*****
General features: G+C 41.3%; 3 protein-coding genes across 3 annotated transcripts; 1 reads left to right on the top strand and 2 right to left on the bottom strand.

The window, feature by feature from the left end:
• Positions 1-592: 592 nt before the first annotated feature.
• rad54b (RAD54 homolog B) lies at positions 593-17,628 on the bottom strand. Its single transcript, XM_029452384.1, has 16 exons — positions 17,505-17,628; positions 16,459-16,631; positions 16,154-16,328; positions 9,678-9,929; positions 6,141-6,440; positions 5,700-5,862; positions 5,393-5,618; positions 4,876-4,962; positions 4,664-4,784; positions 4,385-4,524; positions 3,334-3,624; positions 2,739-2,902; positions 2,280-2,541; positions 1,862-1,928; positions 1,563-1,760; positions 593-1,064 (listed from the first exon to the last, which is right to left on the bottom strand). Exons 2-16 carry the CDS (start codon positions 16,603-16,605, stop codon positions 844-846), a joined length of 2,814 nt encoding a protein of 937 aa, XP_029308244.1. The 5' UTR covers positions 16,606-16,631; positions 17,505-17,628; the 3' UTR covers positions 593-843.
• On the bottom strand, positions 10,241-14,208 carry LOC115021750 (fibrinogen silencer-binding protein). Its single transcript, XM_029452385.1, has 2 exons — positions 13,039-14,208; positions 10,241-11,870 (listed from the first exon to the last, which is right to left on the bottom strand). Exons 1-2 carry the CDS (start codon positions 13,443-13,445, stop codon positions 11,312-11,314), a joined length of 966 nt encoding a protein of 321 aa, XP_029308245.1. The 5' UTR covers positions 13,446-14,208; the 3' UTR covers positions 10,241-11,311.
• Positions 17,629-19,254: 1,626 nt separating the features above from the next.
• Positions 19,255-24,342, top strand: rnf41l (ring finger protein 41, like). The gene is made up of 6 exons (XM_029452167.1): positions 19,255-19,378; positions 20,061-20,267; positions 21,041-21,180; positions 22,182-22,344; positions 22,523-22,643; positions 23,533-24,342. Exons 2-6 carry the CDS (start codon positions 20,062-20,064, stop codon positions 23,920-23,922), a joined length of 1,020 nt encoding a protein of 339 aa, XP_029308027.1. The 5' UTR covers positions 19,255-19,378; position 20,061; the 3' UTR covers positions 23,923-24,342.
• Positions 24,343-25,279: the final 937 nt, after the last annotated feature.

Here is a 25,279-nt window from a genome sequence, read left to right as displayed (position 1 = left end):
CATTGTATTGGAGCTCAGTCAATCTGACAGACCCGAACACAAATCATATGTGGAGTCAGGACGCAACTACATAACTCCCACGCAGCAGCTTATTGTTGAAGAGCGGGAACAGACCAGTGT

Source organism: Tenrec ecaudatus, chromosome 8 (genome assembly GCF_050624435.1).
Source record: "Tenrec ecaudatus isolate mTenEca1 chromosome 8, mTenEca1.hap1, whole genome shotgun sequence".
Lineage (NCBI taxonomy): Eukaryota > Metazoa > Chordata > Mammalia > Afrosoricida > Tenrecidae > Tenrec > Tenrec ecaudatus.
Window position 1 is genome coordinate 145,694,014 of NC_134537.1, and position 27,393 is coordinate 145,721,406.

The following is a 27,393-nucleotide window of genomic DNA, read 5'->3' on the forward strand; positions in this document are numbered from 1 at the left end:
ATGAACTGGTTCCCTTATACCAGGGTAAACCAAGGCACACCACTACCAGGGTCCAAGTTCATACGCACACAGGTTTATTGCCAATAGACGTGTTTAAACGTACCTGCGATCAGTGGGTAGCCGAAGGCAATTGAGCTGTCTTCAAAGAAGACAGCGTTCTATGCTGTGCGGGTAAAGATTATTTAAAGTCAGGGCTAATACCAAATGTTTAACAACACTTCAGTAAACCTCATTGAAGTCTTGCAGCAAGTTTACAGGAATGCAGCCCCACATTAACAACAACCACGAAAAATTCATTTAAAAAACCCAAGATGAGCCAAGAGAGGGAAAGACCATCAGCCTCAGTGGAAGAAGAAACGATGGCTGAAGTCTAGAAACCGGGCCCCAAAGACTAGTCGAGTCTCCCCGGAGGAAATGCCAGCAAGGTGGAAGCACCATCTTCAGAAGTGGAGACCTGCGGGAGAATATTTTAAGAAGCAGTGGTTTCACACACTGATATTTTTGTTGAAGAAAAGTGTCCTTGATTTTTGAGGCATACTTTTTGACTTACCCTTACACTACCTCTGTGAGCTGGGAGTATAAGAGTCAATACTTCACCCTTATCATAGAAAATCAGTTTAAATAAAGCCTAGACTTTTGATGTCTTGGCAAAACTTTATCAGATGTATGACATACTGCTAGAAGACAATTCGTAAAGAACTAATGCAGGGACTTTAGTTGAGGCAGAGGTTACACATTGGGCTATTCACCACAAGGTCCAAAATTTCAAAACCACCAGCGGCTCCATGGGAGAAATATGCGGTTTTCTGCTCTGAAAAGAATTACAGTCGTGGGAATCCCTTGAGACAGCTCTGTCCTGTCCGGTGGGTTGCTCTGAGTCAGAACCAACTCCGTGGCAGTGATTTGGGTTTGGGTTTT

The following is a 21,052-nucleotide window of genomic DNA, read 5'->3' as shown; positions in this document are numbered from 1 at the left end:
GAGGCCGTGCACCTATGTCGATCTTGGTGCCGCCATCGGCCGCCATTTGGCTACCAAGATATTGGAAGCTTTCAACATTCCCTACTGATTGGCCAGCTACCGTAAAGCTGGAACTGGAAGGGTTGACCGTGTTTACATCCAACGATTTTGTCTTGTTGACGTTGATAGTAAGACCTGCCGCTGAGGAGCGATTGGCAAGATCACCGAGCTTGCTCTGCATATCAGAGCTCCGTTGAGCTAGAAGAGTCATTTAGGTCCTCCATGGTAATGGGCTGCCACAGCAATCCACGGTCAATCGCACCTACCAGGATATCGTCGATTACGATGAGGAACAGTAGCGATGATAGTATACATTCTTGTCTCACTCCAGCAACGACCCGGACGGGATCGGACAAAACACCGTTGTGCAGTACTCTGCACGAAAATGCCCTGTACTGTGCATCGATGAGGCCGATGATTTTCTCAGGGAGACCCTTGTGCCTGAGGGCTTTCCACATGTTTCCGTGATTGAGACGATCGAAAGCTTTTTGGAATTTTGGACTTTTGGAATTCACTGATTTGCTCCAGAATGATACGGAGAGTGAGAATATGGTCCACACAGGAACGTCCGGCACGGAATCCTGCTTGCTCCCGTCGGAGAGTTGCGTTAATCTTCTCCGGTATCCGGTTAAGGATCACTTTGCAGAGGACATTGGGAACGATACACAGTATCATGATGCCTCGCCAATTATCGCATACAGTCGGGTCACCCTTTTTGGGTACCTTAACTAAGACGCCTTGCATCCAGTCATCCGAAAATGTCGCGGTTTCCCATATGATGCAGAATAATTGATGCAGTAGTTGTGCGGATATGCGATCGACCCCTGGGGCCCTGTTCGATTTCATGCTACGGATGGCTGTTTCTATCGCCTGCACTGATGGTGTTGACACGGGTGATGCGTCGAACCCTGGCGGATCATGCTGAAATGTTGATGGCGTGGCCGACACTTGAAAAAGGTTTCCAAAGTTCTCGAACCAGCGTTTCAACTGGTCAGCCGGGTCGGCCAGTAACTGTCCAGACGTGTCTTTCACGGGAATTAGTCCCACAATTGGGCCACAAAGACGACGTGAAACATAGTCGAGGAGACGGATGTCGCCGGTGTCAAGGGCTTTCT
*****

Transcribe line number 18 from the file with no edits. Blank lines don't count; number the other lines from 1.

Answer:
GAGGCCGTGCACCTATGTCGATCTTGGTGCCGCCATCGGCCGCCATTTGGCTACCAAGATATTGGAAGCTTTCAACATTCCCTACTGATTGGCCAGCTACCGTAAAGCTGGAACTGGAAGGGTTGACCGTGTTTACATCCAACGATTTTGTCTTGTTGACGTTGATAGTAAGACCTGCCGCTGAGGAGCGATTGGCAAGATCACCGAGCTTGCTCTGCATATCAGAGCTCCGTTGAGCTAGAAGAGTCATTTAGGTCCTCCATGGTAATGGGCTGCCACAGCAATCCACGGTCAATCGCACCTACCAGGATATCGTCGATTACGATGAGGAACAGTAGCGATGATAGTATACATTCTTGTCTCACTCCAGCAACGACCCGGACGGGATCGGACAAAACACCGTTGTGCAGTACTCTGCACGAAAATGCCCTGTACTGTGCATCGATGAGGCCGATGATTTTCTCAGGGAGACCCTTGTGCCTGAGGGCTTTCCACATGTTTCCGTGATTGAGACGATCGAAAGCTTTTTGGAATTTTGGACTTTTGGAATTCACTGATTTGCTCCAGAATGATACGGAGAGTGAGAATATGGTCCACACAGGAACGTCCGGCACGGAATCCTGCTTGCTCCCGTCGGAGAGTTGCGTTAATCTTCTCCGGTATCCGGTTAAGGATCACTTTGCAGAGGACATTGGGAACGATACACAGTATCATGATGCCTCGCCAATTATCGCATACAGTCGGGTCACCCTTTTTGGGTACCTTAACTAAGACGCCTTGCATCCAGTCATCCGAAAATGTCGCGGTTTCCCATATGATGCAGAATAATTGATGCAGTAGTTGTGCGGATATGCGATCGACCCCTGGGGCCCTGTTCGATTTCATGCTACGGATGGCTGTTTCTATCGCCTGCACTGATGGTGTTGACACGGGTGATGCGTCGAACCCTGGCGGATCATGCTGAAATGTTGATGGCGTGGCCGACACTTGAAAAAGGTTTCCAAAGTTCTCGAACCAGCGTTTCAACTGGTCAGCCGGGTCGGCCAGTAACTGTCCAGACGTGTCTTTCACGGGAATTAGTCCCACAATTGGGCCACAAAGACGACGTGAAACATAGTCGAGGAGACGGATGTCGCCGGTGTCAAGGGCTTTCT